It was the fact that they were already carrying out such Authorized smuggling, combined with the high level of trust the Castro brothers placed in them, that made it possible for the de La Guardia group to successfully carry out 19 drug-transshipment Actions without anyone in Cuba raising questions about what was in The boxes -- marked "computers" and "tobacco" -- that were flown In on small planes and re-loaded onto miami-bound launches.

None of the defendants were accused of actual drug-dealing, but of Taking commissions --totaling several million dollars over three years -- for allowing the Colombian dealers to use Cuban airports and territorial waters for refueling and reloading. They had pointedly refused to allow the Colombians to set up a cocaine factory inside Cuba, as members of the cartel had requested. This was probably due less to a notion of "drawing the line" than to their recognition that they could not have gotten away with it. Although the Colombians obviously made the request believing that the top leadership of the country, including Fidel Castro, knew all about these deals, La Guardia and others knew this wasn't the case. They'd never asked for approval of their transactions with the drug cartel because they knew they wouldn't get it; they assumed --correctly for awhile -- that no one would be the wiser if They secretly introduced this element into their authorized Smuggling operations. But actually bringing coca into the country and producing cocaine would have been a whole new ballgame in which their chances for maintaining secrecy were slim. For awhile, they stalled the Colombians, eventually offered some excuse as to why it couldn't be done.)

Escalona's first point of attack was the unauthorized trading in Cuban products for diamonds, gold, ivory and dollars engaged in by General Ochoa and his subordinates when he was chief of the Cuban military mission in Angola, and defrauding the Nicaraguan government by taking large sums of money in exchange for weapons he never produced and was never authorized to sell.

Charging commissions for business deals with countries that are Cuba's allies, and engaging in black market negotiations with them for food or weapons, he contended, could seriously damage Cuba's relations with friendly countries such as Angola and Nicaragua, where these actions took place.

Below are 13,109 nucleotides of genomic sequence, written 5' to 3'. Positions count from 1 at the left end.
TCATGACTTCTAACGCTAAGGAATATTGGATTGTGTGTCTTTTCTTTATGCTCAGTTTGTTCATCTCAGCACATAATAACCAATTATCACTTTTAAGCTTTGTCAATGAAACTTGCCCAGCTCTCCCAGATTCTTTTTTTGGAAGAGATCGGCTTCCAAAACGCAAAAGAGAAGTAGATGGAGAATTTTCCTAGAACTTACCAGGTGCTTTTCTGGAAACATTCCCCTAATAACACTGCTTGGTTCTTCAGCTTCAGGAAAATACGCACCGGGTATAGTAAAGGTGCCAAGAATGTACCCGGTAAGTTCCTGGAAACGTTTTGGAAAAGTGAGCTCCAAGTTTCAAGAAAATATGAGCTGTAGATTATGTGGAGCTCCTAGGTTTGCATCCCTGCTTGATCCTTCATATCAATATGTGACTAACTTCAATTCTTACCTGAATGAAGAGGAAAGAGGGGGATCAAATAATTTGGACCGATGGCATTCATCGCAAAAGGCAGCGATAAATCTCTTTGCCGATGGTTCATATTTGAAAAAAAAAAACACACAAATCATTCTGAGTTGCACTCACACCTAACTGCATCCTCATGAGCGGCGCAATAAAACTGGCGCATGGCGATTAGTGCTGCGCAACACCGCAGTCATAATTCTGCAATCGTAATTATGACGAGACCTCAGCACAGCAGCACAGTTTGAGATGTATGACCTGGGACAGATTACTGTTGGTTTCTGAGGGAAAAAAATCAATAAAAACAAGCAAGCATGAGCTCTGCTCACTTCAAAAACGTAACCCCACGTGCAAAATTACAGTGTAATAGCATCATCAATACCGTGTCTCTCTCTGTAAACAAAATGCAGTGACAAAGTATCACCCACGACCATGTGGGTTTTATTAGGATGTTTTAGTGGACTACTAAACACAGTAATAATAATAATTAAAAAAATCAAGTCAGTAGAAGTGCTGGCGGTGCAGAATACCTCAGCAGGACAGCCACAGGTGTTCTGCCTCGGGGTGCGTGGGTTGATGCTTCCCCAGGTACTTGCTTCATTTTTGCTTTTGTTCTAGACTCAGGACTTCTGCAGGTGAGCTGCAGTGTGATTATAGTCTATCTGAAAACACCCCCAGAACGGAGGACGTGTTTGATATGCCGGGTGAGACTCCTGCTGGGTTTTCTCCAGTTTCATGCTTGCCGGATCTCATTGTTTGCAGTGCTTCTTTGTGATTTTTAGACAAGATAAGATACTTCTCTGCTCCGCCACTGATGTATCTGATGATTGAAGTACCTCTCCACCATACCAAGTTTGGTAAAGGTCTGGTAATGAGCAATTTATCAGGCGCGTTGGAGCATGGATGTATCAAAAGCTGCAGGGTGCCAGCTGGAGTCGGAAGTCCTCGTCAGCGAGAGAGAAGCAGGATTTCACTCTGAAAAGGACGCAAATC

Regarding Ochoa's unauthorized "business ventures", Escalona Railed: "it's hard to imagine a greater shame for our internationalist combatants than to learn from the mouths of the protagonists themselves that the head of the Cuban military mission in Angola was selling sugar, wheat, fish and salt on the black market for a few crumbs of money, on the pretext that it was to improve the living conditions of the troops, and which was really going into his bank account in's no less than making money off the hunger of the Angolan people, who have suffered enough from foreign's criminal to speculate at the cost of such misery."

For Fidel Castro, who summed up his reasons for not commuting the death sentences at the end of the trial, the problem of Ochoa's misbehavior in Angola was even greater. Cubans and Angolans were fighting and dying in the historic battles of Cuito Cuanavale while Ochoa and his aides were engaged in their "business deals, " he said. If another general had not been put in command in southern Angola, he charged, Ochoa's irresponsible behavior -- among other Things, he is said to have missed a crucial operations meeting and to have consistently underestimated the strength of the South African forces -- could have meant the loss of that decisive battle, which forced South Africa to abandon its attempts to overthrow the Angolan government and to finally agree to the Independence of Namibia.

But clearly the real sore point was the drug trafficking -- something the Cuban government took pride in eliminating when it overthrew the Batista dictatorship, and has held up as a banner of its revolutionary purity ever since. Almost any of their other crimes might have merited no more than dismissal from their posts, But narcotics has long been anathema to the Cubans, who associate it with the degradation they felt they suffered when Cuba was Considered the us mafia's playground for gambling, dope and prostitution.

 Escalona, who as justice minister had participated in a series of UN meetings regarding the drug trade, told Ochoa during questioning that he had thus seen "the consequences of drug consumption" in countries such as the United States, where drug addiction is of epidemic proportions. "Didn't you ever imagine, " he asked the former general, "what opening a way for drugs meant in terms of the death or degradation of hundreds or thousands of citizens, of young people, even children of the United States -- on the people of the United States?"

Regarding Ochoa's contention that he had planned to let the Colombian cartel launder some of its drug money by investing in Cuba's tourist industry, Escalona practically shouted: "Do you think that this revolution deserves the indignity of developing its tourism based on money stained by drugs, stained by the blood and degradation of god knows how many hundreds of citizens from around the world? Didn't you ever think of that?"

Even more infuriating to the revolutionaries was the fact that these high officials gave the impression both to their subordinates and to the drug traffickers that they were carrying on their activities in the name of the Cuban government.